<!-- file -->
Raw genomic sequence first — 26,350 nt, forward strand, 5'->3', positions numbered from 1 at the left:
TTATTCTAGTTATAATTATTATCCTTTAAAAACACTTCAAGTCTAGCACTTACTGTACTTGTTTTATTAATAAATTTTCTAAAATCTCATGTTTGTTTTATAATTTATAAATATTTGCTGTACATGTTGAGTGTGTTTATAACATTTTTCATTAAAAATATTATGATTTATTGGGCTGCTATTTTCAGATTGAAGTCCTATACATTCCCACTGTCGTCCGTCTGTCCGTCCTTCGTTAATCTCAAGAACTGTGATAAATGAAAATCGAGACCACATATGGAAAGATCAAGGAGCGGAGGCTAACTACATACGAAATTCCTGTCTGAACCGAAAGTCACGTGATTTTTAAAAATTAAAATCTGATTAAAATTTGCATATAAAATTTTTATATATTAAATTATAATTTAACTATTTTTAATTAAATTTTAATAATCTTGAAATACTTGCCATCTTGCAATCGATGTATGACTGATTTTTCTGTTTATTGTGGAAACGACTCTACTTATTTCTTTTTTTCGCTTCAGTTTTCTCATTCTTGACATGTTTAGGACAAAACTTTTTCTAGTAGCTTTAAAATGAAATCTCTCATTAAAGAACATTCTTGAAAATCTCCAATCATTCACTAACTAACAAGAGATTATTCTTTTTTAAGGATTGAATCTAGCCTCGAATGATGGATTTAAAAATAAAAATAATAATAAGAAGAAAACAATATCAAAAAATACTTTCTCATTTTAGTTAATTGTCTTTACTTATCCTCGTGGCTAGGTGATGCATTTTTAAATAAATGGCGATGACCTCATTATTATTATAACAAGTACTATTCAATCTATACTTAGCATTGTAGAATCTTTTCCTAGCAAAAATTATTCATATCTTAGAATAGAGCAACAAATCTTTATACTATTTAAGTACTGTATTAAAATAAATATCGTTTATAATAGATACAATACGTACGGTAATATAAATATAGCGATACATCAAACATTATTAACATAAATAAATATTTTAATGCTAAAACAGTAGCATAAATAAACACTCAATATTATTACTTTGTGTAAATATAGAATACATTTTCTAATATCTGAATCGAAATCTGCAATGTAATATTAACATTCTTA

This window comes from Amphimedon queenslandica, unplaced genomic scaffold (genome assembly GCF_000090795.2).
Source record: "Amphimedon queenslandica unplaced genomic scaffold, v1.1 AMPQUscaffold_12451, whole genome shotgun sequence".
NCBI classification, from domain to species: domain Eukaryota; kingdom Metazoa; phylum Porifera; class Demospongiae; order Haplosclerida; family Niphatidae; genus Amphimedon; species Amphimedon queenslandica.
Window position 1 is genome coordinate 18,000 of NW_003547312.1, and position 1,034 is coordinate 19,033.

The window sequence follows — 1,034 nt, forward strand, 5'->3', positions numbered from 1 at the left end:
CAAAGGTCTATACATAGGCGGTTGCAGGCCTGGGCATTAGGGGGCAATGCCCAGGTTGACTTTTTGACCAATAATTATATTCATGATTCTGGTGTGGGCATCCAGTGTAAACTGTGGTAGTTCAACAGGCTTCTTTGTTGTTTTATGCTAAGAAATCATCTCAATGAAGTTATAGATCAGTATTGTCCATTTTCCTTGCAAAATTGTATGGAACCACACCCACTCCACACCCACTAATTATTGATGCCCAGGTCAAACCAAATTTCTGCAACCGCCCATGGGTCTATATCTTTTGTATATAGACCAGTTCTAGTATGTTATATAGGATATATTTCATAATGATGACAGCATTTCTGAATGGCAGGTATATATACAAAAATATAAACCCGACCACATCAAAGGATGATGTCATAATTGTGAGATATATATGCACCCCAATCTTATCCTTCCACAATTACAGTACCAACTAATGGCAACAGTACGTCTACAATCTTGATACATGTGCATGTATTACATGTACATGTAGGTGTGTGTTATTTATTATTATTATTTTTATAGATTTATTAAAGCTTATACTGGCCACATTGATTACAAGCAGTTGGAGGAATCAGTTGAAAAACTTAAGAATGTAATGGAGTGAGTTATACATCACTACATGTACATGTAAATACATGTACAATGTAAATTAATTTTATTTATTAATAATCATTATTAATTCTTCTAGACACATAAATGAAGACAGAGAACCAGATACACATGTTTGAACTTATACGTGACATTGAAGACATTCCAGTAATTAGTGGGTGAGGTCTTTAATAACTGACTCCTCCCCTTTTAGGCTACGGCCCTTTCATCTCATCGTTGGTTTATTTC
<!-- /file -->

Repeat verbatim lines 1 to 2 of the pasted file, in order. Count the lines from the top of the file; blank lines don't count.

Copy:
Raw genomic sequence first — 26,350 nt, forward strand, 5'->3', positions numbered from 1 at the left:
TTATTCTAGTTATAATTATTATCCTTTAAAAACACTTCAAGTCTAGCACTTACTGTACTTGTTTTATTAATAAATTTTCTAAAATCTCATGTTTGTTTTATAATTTATAAATATTTGCTGTACATGTTGAGTGTGTTTATAACATTTTTCATTAAAAATATTATGATTTATTGGGCTGCTATTTTCAGATTGAAGTCCTATACATTCCCACTGTCGTCCGTCTGTCCGTCCTTCGTTAATCTCAAGAACTGTGATAAATGAAAATCGAGACCACATATGGAAAGATCAAGGAGCGGAGGCTAACTACATACGAAATTCCTGTCTGAACCGAAAGTCACGTGATTTTTAAAAATTAAAATCTGATTAAAATTTGCATATAAAATTTTTATATATTAAATTATAATTTAACTATTTTTAATTAAATTTTAATAATCTTGAAATACTTGCCATCTTGCAATCGATGTATGACTGATTTTTCTGTTTATTGTGGAAACGACTCTACTTATTTCTTTTTTTCGCTTCAGTTTTCTCATTCTTGACATGTTTAGGACAAAACTTTTTCTAGTAGCTTTAAAATGAAATCTCTCATTAAAGAACATTCTTGAAAATCTCCAATCATTCACTAACTAACAAGAGATTATTCTTTTTTAAGGATTGAATCTAGCCTCGAATGATGGATTTAAAAATAAAAATAATAATAAGAAGAAAACAATATCAAAAAATACTTTCTCATTTTAGTTAATTGTCTTTACTTATCCTCGTGGCTAGGTGATGCATTTTTAAATAAATGGCGATGACCTCATTATTATTATAACAAGTACTATTCAATCTATACTTAGCATTGTAGAATCTTTTCCTAGCAAAAATTATTCATATCTTAGAATAGAGCAACAAATCTTTATACTATTTAAGTACTGTATTAAAATAAATATCGTTTATAATAGATACAATACGTACGGTAATATAAATATAGCGATACATCAAACATTATTAACATAAATAAATATTTTAATGCTAAAACAGTAGCATAAATAAACACTCAATATTATTACTTTGTGTAAATATAGAATACATTTTCTAATATCTGAATCGAAATCTGCAATGTAATATTAACATTCTTA